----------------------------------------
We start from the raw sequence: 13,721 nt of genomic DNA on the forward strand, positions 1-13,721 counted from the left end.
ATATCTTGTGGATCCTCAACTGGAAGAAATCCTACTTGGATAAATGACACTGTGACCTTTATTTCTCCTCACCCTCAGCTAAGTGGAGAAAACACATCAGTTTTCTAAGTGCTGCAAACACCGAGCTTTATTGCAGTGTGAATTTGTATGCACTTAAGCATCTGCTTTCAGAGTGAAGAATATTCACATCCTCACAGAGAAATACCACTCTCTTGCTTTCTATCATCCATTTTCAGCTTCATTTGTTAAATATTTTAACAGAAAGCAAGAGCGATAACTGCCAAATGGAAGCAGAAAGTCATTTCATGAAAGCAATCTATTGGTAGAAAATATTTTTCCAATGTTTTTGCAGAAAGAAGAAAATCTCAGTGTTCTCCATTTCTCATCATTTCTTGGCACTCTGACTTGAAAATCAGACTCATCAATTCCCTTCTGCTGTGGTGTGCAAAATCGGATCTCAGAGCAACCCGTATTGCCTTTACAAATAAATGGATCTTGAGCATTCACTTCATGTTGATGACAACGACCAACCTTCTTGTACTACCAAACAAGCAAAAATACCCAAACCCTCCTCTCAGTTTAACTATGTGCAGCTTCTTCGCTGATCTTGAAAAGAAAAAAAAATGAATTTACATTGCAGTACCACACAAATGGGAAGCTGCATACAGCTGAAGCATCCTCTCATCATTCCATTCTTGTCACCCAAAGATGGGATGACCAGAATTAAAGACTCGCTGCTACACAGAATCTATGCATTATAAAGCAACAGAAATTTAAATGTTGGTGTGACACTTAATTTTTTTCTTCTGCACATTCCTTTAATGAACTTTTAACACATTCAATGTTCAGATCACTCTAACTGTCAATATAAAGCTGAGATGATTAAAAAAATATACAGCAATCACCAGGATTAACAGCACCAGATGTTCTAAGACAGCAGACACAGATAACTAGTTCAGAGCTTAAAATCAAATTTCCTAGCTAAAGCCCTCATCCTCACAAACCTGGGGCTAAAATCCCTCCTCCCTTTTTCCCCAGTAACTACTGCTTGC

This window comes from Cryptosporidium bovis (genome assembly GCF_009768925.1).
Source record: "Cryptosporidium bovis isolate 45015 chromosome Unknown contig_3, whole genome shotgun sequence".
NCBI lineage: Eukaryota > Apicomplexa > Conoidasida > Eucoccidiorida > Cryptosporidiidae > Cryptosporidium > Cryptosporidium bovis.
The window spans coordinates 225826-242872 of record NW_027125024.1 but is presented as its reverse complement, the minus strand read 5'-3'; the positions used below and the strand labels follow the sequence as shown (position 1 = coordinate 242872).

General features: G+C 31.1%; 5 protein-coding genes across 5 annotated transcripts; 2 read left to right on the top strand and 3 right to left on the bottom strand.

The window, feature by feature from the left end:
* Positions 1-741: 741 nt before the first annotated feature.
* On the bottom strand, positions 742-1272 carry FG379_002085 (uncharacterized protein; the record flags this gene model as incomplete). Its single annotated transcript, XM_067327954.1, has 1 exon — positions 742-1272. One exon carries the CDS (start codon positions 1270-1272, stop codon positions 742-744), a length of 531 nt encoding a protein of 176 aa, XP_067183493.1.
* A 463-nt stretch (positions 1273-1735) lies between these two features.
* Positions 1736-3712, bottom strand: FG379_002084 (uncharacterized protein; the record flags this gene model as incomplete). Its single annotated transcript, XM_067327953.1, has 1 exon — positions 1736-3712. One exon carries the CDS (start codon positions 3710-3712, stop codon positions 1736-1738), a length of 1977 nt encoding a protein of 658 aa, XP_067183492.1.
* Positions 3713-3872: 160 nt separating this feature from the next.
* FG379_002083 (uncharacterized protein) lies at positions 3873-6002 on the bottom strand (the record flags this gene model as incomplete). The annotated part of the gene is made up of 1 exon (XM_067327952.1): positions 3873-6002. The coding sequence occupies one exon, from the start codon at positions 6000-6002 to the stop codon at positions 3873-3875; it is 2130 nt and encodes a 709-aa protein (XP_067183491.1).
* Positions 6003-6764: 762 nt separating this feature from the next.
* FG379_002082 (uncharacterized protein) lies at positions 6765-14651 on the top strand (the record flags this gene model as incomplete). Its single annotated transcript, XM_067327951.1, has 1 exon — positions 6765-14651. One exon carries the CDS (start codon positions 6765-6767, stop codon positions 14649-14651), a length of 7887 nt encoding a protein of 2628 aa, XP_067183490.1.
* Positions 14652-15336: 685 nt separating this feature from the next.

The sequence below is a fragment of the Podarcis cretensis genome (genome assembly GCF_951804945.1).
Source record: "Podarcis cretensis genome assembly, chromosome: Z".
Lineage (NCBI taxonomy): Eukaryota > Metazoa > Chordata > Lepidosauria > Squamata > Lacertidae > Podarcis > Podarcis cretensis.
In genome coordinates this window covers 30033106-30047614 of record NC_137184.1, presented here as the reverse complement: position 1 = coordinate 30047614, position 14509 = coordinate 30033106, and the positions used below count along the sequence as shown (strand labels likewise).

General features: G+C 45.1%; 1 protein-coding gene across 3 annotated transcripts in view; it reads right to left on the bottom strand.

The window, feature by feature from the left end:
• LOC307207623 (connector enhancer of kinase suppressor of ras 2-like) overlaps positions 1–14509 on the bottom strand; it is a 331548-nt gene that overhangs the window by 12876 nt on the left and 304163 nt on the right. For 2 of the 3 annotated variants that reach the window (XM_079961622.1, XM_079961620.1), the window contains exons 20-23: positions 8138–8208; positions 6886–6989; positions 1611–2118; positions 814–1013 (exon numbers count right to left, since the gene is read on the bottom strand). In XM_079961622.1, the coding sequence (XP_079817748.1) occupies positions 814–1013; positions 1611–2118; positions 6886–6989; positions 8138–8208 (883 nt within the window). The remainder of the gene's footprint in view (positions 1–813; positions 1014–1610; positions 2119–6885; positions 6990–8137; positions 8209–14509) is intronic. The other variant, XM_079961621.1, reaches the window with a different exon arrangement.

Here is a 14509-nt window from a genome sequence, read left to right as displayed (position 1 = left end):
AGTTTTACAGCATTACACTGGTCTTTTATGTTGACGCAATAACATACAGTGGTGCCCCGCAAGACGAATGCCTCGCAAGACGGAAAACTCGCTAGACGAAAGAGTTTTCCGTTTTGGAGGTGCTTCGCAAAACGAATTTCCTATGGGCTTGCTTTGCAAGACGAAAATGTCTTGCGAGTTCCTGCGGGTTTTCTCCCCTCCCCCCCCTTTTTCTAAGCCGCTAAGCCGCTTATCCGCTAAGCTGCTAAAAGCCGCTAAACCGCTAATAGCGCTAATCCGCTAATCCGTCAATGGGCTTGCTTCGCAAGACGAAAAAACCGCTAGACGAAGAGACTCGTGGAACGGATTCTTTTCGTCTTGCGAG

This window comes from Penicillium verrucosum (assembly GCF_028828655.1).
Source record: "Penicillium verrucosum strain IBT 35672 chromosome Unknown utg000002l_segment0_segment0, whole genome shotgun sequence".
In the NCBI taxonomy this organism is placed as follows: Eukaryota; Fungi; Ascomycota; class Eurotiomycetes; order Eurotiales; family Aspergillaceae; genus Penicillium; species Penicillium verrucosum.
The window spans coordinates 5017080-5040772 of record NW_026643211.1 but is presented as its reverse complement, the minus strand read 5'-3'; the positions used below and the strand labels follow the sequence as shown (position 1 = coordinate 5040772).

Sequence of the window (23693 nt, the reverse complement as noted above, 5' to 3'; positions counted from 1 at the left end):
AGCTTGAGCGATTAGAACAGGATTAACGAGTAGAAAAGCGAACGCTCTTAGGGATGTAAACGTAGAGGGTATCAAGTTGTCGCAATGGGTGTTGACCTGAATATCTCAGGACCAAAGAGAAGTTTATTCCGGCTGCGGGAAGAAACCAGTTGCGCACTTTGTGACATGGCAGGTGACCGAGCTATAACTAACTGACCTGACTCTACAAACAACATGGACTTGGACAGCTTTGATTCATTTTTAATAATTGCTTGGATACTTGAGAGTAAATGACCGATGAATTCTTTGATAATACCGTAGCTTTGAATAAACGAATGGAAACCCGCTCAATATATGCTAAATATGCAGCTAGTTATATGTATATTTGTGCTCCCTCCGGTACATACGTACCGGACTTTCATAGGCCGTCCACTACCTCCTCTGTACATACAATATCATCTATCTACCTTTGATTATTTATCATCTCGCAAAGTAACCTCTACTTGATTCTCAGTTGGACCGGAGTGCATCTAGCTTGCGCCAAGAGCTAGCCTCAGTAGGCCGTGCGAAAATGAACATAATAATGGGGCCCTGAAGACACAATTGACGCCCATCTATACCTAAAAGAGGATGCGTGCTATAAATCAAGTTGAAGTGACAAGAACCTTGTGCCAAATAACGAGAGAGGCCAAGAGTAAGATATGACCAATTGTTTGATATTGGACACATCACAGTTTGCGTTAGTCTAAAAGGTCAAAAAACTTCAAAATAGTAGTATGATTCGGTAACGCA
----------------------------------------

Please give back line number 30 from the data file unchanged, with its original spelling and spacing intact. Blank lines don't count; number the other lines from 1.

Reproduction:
The window spans coordinates 5017080-5040772 of record NW_026643211.1 but is presented as its reverse complement, the minus strand read 5'-3'; the positions used below and the strand labels follow the sequence as shown (position 1 = coordinate 5040772).